Consumer Duty, the regulator tells us, is a cultural shift. From board responsibilities to rewards and incentives, firms need to look at every aspect of how they work to ensure they are operating in the most customer-centric way.
No one running a business of any kind would dispute that centring the customer starts with knowing them. To devise a product, you start by thinking about who it is for and what they need. You gather feedback, you make enhancements, you ensure you can adapt as the need changes. The problem for those managing money for retail clients is they do not always know the customer. Even in a vertically integrated firm, it is not unusual for portfolio managers to be disintermediated from the end-investor.
With Consumer Duty, the FCA says that gap has to be filled. The duty applies to everyone who has a material influence over customer outcomes – from the product manufacturer to the distributor, via anyone providing customer communications or support along the way. To ensure that products – discretionary portfolios or funds – meet customer needs and objectives, information must be shared across the value chain.
Key 31 July milestone
An important milestone on the road to the 31 July implementation deadline falls at the end of April, when product manufacturers should have completed all reviews necessary to enable them to meet the outcome rules and shared the information with their distributors.
Since 2019, asset management firms have been required to evaluate whether their funds are delivering value for money, and to communicate their findings in an annual Value Statement. Since MiFID II, meanwhile, product manufacturers have also had to define and publish a target market for each product, providing information on how it should be distributed. Manufacturers might feel that this is enough. But in its evaluation of Consumer Duty implementation plans to date, the FCA found information sharing was an area in which firms needed to accelerate their implementation efforts.
Target market statements tend to be broad and generic – understandably so, since manufacturers do not want to limit the potential customers for their products more than is strictly necessary. Still, with the regulator indicating that identifying a target market will be central to meeting the products and services outcome of Consumer Duty, many firms may need to revisit the information they are providing.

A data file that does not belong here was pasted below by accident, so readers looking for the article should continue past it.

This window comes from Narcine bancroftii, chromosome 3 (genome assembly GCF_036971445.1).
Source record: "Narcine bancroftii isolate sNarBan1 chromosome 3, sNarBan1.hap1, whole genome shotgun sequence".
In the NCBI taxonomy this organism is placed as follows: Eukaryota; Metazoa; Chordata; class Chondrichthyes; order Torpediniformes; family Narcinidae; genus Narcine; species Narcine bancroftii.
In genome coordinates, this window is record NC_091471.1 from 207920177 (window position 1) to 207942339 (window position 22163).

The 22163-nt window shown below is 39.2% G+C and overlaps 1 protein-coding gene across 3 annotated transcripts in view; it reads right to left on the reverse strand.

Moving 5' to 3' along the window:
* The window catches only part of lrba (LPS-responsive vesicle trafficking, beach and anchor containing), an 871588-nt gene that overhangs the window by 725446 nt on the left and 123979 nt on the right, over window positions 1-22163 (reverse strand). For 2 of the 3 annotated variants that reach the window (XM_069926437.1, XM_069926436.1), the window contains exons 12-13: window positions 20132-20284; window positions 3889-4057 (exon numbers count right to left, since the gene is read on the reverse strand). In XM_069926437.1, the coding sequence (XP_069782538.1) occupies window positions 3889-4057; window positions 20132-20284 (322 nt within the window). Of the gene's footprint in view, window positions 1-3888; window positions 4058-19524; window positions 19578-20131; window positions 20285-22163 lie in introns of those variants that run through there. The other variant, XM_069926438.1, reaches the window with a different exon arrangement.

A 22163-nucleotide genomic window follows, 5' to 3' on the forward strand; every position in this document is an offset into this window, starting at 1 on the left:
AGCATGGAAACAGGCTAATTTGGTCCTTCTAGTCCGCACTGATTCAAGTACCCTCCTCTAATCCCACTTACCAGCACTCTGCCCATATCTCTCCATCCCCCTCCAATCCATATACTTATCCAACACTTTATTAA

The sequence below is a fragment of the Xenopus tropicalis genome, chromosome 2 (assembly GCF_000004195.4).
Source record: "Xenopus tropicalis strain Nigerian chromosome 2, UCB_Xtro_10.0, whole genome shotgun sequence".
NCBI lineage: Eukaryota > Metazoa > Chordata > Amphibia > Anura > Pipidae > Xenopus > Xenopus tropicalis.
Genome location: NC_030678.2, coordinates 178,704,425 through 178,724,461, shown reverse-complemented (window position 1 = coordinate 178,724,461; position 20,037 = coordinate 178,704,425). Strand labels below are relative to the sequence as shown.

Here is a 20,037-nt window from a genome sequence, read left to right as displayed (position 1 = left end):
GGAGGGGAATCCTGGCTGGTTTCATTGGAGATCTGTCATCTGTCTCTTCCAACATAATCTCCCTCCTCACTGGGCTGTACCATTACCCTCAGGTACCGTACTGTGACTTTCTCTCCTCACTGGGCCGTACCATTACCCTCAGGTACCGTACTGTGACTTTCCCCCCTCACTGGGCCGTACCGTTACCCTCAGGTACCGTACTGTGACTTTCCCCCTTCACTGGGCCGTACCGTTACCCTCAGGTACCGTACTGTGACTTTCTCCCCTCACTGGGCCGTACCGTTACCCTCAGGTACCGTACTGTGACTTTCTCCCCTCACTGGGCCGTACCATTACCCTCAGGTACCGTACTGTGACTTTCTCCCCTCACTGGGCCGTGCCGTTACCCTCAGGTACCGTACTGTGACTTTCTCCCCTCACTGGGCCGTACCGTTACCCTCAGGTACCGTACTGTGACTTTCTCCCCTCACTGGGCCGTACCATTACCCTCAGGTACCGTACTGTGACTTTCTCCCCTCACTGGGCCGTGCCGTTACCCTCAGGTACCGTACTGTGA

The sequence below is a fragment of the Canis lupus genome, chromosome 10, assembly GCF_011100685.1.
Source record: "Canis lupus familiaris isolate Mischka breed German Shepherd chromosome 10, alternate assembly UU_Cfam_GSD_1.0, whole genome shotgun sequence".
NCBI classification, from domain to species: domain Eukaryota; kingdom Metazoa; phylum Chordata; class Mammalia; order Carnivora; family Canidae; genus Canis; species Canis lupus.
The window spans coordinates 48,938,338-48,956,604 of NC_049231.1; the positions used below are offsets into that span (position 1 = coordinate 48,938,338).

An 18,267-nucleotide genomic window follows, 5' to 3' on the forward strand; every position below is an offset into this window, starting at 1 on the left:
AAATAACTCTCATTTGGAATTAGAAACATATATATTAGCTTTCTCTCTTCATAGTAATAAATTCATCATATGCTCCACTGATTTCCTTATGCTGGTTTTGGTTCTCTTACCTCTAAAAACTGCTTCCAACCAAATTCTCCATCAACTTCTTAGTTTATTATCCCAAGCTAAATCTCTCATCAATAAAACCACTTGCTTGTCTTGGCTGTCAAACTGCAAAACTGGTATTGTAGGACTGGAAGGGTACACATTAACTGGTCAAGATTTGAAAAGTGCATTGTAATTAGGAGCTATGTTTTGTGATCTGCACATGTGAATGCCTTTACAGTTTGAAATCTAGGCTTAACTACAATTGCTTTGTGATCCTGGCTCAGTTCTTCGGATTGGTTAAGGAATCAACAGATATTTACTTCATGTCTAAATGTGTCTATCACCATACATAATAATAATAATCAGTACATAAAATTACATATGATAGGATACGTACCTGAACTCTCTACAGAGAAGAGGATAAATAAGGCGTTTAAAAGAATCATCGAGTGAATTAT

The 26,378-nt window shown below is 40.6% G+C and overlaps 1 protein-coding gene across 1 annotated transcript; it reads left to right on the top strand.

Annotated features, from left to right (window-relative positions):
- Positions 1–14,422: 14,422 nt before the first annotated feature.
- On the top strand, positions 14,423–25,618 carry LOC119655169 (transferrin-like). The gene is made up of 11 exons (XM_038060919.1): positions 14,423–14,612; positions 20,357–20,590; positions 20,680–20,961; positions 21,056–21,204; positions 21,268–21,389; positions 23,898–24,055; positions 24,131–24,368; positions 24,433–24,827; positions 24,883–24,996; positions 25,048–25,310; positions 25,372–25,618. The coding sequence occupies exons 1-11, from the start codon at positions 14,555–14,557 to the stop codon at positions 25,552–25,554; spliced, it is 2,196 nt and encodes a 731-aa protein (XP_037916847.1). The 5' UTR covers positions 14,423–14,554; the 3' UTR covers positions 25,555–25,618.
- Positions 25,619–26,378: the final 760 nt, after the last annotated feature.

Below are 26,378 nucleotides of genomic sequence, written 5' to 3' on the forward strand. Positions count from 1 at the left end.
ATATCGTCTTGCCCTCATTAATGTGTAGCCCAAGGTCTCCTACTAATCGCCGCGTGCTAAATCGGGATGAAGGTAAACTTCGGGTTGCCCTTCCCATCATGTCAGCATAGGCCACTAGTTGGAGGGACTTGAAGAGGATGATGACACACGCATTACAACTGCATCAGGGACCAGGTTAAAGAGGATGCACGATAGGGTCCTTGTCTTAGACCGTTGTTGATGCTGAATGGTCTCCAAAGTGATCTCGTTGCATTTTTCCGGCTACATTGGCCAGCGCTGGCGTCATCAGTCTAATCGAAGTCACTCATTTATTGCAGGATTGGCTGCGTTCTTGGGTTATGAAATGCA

According to the final Guidance, the target market will need to be defined at a sufficiently granular level, taking into account the characteristics, risk profile, complexity and nature of the product. The regulator suggests evaluating the definition by considering whether the outlined target market could include customers with whose needs, characteristics and objectives the product is incompatible.
Under Consumer Duty, the target market must also consider the needs of vulnerable customers. Customers can move in and out of vulnerable circumstances at any life stage, so the FCA highlights that any target market is likely to include some customers with characteristics of vulnerability, as well as those who will experience vulnerability over time. This should be reflected in product design, and firms should consider whether product features could risk harm to vulnerable customer groups.
The basis of a useful target market definition might be demographics (including vulnerability), wealth, investment experience, risk tolerance and sustainability preferences. These are all factors we know drive investor behaviour – the first four traditionally and the last increasingly so.
Targeting around the product’s objectives is also important – for example, if the product provides income, how willing should the target investor be to risk capital? How important is consistency of income? If the product is actively managed, how active should the target customer expect the product to be – a light hand on the tiller or the ability to de-risk completely in volatile markets? This level of detail is ultimately what determines the customer’s experience of the product.
To get these definitions right, managers need information flow in the other direction. The regulator is clear that product design must be based on ‘real consumer needs, characteristics and objectives’, not on theory or copies of other products in the market. The adviser is the closest to the end-customer and thus best-placed to identify and provide this information.
Areas highlighted by the guidance as relevant for the adviser to share include issues with the target market assessment and with distribution arrangements, as well as concerns related to customers with characteristics of vulnerability, sales outside the target market and holding periods that are shorter than the manufacturer specifies – for example, if customers are tending to sell too quickly out of a product that is intended to be held for five years or more. Advisers could also usefully identify where consumers are beginning not to achieve the outcomes they are looking for, or where product design does not align with preferred risk-adjusted benchmarks.
The ability to gather this information and use it to inform product design is invaluable – not only for meeting Consumer Duty requirements but for the good functioning of all businesses in the value chain.
Ben Goss is CEO of Dynamic Planner